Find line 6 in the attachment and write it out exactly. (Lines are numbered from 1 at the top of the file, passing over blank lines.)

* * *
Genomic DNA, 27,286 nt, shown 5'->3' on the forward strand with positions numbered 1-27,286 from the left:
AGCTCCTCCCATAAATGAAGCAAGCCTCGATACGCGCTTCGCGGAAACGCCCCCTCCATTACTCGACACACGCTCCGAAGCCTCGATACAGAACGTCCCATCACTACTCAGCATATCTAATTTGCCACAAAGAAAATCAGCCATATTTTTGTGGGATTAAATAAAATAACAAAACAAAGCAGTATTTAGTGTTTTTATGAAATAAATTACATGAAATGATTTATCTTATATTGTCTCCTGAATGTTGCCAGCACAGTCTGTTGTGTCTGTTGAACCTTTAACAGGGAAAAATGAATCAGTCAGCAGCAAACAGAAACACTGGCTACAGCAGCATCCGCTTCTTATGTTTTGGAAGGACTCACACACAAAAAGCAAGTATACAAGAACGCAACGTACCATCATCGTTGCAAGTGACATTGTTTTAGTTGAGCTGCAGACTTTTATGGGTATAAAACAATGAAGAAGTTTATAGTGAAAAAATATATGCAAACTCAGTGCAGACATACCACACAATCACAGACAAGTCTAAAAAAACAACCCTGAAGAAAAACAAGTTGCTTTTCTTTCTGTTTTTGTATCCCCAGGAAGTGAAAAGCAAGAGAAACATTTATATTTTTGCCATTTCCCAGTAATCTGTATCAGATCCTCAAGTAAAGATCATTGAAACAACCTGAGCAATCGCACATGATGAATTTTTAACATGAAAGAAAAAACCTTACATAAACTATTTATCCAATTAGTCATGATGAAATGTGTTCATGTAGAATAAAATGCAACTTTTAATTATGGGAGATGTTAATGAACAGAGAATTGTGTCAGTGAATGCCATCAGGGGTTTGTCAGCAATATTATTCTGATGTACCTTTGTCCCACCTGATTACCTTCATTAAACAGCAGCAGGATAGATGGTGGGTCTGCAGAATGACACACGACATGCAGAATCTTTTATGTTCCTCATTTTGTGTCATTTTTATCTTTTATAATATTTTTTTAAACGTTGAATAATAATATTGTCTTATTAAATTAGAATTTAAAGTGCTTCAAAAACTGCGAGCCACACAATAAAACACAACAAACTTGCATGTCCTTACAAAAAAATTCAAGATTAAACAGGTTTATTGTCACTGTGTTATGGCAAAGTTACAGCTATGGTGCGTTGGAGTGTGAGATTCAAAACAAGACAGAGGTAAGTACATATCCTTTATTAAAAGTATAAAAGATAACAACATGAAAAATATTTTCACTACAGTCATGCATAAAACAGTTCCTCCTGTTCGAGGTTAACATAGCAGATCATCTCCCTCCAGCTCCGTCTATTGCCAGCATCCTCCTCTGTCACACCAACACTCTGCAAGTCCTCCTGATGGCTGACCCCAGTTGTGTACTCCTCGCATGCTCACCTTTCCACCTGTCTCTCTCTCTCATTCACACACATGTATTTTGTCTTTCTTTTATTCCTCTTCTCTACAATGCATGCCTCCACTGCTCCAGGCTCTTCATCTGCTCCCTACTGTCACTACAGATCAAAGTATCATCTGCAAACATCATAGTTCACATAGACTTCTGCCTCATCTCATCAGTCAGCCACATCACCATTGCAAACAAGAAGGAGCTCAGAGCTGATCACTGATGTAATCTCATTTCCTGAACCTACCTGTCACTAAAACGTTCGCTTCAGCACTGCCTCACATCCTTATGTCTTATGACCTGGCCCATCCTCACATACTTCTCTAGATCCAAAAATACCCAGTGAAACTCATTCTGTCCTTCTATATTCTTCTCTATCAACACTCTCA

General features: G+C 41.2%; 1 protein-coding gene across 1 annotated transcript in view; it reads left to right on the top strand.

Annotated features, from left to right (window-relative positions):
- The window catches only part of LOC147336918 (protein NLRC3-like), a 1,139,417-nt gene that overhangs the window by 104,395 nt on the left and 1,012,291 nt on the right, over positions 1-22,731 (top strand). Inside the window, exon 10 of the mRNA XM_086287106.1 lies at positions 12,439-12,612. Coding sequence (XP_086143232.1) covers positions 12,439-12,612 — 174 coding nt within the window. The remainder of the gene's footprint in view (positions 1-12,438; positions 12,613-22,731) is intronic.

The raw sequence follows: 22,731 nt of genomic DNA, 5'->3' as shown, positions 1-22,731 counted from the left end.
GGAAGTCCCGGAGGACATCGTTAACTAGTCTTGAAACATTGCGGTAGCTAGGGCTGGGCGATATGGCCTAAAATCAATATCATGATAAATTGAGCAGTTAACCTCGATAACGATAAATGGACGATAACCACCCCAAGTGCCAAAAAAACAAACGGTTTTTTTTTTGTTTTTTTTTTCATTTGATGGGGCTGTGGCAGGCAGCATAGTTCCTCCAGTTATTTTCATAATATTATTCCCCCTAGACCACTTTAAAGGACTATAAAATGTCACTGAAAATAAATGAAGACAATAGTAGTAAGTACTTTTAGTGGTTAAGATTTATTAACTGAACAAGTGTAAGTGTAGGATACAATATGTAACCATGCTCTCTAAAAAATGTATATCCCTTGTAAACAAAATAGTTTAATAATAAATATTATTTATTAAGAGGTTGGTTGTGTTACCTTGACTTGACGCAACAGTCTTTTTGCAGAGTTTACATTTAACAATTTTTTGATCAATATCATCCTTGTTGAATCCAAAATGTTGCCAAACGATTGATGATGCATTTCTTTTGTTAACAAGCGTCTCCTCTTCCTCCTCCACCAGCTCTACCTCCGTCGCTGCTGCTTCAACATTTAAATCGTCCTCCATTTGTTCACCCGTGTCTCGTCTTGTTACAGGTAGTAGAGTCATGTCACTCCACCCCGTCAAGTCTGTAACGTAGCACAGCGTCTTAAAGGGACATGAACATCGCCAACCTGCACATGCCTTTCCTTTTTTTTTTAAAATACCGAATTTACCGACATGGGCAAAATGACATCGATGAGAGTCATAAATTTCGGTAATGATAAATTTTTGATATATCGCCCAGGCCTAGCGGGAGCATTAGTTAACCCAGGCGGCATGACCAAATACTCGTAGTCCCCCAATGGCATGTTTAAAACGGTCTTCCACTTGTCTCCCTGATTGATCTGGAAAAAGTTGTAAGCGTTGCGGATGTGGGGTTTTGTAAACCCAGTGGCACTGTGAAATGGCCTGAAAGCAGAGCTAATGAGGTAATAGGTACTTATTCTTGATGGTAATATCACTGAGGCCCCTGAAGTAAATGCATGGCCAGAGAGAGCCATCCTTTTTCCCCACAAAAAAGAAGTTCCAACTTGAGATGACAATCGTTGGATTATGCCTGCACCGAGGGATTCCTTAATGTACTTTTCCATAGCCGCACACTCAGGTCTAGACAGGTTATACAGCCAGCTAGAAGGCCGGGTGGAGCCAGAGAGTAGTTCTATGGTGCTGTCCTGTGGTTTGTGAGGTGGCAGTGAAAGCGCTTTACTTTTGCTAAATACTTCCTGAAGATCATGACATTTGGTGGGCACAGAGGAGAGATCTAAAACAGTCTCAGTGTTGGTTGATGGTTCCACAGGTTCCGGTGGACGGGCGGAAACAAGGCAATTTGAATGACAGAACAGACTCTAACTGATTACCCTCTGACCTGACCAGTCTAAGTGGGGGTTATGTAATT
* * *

The raw sequence follows: 22,731 nt of genomic DNA, 5'->3' as shown, positions 1-22,731 counted from the left end.